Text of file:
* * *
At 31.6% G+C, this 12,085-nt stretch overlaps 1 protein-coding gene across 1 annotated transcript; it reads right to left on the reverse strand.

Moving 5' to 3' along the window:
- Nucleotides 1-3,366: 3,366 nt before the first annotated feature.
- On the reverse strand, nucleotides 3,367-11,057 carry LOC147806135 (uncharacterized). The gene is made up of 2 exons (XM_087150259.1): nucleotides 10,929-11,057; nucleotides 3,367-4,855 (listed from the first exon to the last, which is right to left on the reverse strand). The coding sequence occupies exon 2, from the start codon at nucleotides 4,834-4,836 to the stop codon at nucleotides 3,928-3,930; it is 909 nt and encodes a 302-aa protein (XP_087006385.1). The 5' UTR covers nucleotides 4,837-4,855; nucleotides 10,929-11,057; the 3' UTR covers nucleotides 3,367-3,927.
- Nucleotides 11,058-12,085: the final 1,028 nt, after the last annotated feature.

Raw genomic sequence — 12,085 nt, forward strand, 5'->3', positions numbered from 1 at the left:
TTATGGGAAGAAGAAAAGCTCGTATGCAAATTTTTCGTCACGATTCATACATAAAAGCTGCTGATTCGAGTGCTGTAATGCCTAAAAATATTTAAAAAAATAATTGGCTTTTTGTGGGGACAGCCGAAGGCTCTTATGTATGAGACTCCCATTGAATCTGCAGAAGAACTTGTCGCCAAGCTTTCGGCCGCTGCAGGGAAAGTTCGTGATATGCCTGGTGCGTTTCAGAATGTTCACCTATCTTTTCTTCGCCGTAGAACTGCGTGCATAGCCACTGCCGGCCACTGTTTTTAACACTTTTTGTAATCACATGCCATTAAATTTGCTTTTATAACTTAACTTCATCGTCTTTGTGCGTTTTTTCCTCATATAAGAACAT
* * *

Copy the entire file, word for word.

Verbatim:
At 31.6% G+C, this 12,085-nt stretch overlaps 1 protein-coding gene across 1 annotated transcript; it reads right to left on the reverse strand.

Moving 5' to 3' along the window:
- Nucleotides 1-3,366: 3,366 nt before the first annotated feature.
- On the reverse strand, nucleotides 3,367-11,057 carry LOC147806135 (uncharacterized). The gene is made up of 2 exons (XM_087150259.1): nucleotides 10,929-11,057; nucleotides 3,367-4,855 (listed from the first exon to the last, which is right to left on the reverse strand). The coding sequence occupies exon 2, from the start codon at nucleotides 4,834-4,836 to the stop codon at nucleotides 3,928-3,930; it is 909 nt and encodes a 302-aa protein (XP_087006385.1). The 5' UTR covers nucleotides 4,837-4,855; nucleotides 10,929-11,057; the 3' UTR covers nucleotides 3,367-3,927.
- Nucleotides 11,058-12,085: the final 1,028 nt, after the last annotated feature.

Raw genomic sequence — 12,085 nt, forward strand, 5'->3', positions numbered from 1 at the left:
TTATGGGAAGAAGAAAAGCTCGTATGCAAATTTTTCGTCACGATTCATACATAAAAGCTGCTGATTCGAGTGCTGTAATGCCTAAAAATATTTAAAAAAATAATTGGCTTTTTGTGGGGACAGCCGAAGGCTCTTATGTATGAGACTCCCATTGAATCTGCAGAAGAACTTGTCGCCAAGCTTTCGGCCGCTGCAGGGAAAGTTCGTGATATGCCTGGTGCGTTTCAGAATGTTCACCTATCTTTTCTTCGCCGTAGAACTGCGTGCATAGCCACTGCCGGCCACTGTTTTTAACACTTTTTGTAATCACATGCCATTAAATTTGCTTTTATAACTTAACTTCATCGTCTTTGTGCGTTTTTTCCTCATATAAGAACAT